The Lowthorp Truss Bridge
The Main Street Bridge, raised in 1870, is of special significance because of its early date and unique construction. Very few of its type, made with a combination of cast and wrought iron, a method used for only about 20 years, now survive in America.
Designed by Francis C. Lowthorp and fabricated by William and Charles Cowin of Lambertville, it is based on the pony truss web system patented by Caleb Pratt in 1844. It features diagonal members in tension and simple pin joints.
This bridge has been described as "an outstanding example of the early use of cast and wrought iron in truss bridges" in Clay McEldowney's treatise "The Bridges of Clinton" (New Jersey Historical Bridge Survey, D.O.T). The bridge has also been catalogued for the Historic American Engineering Record, which is available online through the Library of Congress, and by the University of Florida Civil and Coastal Engineering Department Historic Bridges project.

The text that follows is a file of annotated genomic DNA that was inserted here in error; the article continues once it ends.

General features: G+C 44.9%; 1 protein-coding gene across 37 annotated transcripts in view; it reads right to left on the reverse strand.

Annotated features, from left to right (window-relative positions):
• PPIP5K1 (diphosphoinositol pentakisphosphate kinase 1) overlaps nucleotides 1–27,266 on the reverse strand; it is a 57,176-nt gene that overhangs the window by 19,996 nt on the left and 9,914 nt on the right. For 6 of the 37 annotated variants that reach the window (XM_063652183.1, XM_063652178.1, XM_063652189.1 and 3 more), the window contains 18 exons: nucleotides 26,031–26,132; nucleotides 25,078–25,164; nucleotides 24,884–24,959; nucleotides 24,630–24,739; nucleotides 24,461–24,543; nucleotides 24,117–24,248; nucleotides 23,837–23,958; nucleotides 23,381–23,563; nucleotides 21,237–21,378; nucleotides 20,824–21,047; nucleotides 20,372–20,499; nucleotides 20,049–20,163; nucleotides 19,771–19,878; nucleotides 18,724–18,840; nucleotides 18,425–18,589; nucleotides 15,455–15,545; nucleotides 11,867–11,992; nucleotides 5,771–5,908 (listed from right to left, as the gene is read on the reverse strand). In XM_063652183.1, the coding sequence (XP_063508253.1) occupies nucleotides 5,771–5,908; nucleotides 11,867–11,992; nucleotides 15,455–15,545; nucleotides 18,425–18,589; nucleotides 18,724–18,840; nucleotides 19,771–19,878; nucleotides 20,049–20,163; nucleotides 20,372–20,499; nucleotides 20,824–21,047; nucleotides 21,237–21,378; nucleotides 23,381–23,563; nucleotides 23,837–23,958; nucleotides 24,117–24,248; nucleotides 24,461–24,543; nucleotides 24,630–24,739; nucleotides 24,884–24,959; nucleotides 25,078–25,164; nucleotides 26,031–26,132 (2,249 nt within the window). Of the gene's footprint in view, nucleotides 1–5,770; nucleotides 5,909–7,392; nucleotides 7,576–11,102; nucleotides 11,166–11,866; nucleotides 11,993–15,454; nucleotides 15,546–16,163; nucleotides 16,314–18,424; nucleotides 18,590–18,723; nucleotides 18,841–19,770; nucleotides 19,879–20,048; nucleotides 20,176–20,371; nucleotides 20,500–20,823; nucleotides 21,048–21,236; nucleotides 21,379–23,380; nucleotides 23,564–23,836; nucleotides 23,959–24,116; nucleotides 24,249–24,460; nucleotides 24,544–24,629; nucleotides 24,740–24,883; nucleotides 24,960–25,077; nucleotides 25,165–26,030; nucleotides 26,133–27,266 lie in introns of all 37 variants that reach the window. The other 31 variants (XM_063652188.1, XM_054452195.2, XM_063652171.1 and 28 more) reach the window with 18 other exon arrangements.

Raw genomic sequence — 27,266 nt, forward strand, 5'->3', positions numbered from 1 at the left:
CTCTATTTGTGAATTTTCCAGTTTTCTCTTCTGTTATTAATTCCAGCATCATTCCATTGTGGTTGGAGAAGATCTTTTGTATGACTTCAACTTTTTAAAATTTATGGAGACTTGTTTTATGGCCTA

The appearance differs from the original only through replacement over the years of vertical members, for which rolled steel members were substituted; the original timber plank deck was replaced with solid vertical members. The original cream paint color has been retained in each repainting. It's long service is a testament to its soundness of design, quality construction, and care of maintenance.
The bridge is also significant for its important role in carrying the former New Jersey Turnpike across the river, allowing commerce and trade to flow in and out of town to great advantage.